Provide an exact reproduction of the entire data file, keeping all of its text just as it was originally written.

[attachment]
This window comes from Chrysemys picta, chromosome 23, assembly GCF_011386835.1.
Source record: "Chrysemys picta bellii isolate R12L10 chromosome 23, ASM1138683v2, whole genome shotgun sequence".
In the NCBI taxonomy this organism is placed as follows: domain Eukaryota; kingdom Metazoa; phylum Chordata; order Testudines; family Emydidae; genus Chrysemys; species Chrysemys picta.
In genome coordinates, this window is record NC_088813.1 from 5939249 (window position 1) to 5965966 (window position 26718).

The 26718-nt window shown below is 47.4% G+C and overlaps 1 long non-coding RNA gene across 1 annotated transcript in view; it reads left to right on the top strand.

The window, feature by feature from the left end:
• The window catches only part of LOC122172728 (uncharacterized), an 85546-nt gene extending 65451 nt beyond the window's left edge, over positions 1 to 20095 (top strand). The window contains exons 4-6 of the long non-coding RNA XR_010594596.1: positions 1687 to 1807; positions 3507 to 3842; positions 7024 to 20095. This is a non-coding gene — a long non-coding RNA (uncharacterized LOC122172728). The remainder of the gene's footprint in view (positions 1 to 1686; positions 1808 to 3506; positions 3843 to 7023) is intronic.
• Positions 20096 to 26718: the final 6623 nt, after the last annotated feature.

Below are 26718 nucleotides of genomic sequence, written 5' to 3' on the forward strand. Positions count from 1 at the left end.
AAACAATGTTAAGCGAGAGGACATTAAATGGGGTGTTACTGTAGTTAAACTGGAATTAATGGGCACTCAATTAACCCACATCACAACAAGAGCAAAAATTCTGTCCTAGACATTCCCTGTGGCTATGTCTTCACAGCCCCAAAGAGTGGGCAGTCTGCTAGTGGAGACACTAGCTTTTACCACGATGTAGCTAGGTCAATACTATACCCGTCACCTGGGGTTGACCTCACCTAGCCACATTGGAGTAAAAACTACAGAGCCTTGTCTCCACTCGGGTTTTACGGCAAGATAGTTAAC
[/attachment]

This window comes from Chrysemys picta, chromosome 23, assembly GCF_011386835.1.
Source record: "Chrysemys picta bellii isolate R12L10 chromosome 23, ASM1138683v2, whole genome shotgun sequence".
In the NCBI taxonomy this organism is placed as follows: domain Eukaryota; kingdom Metazoa; phylum Chordata; order Testudines; family Emydidae; genus Chrysemys; species Chrysemys picta.
In genome coordinates, this window is record NC_088813.1 from 5939249 (window position 1) to 5965966 (window position 26718).

The 26718-nt window shown below is 47.4% G+C and overlaps 1 long non-coding RNA gene across 1 annotated transcript in view; it reads left to right on the top strand.

The window, feature by feature from the left end:
• The window catches only part of LOC122172728 (uncharacterized), an 85546-nt gene extending 65451 nt beyond the window's left edge, over positions 1 to 20095 (top strand). The window contains exons 4-6 of the long non-coding RNA XR_010594596.1: positions 1687 to 1807; positions 3507 to 3842; positions 7024 to 20095. This is a non-coding gene — a long non-coding RNA (uncharacterized LOC122172728). The remainder of the gene's footprint in view (positions 1 to 1686; positions 1808 to 3506; positions 3843 to 7023) is intronic.
• Positions 20096 to 26718: the final 6623 nt, after the last annotated feature.

Below are 26718 nucleotides of genomic sequence, written 5' to 3' on the forward strand. Positions count from 1 at the left end.
AAACAATGTTAAGCGAGAGGACATTAAATGGGGTGTTACTGTAGTTAAACTGGAATTAATGGGCACTCAATTAACCCACATCACAACAAGAGCAAAAATTCTGTCCTAGACATTCCCTGTGGCTATGTCTTCACAGCCCCAAAGAGTGGGCAGTCTGCTAGTGGAGACACTAGCTTTTACCACGATGTAGCTAGGTCAATACTATACCCGTCACCTGGGGTTGACCTCACCTAGCCACATTGGAGTAAAAACTACAGAGCCTTGTCTCCACTCGGGTTTTACGGCAAGATAGTTAAC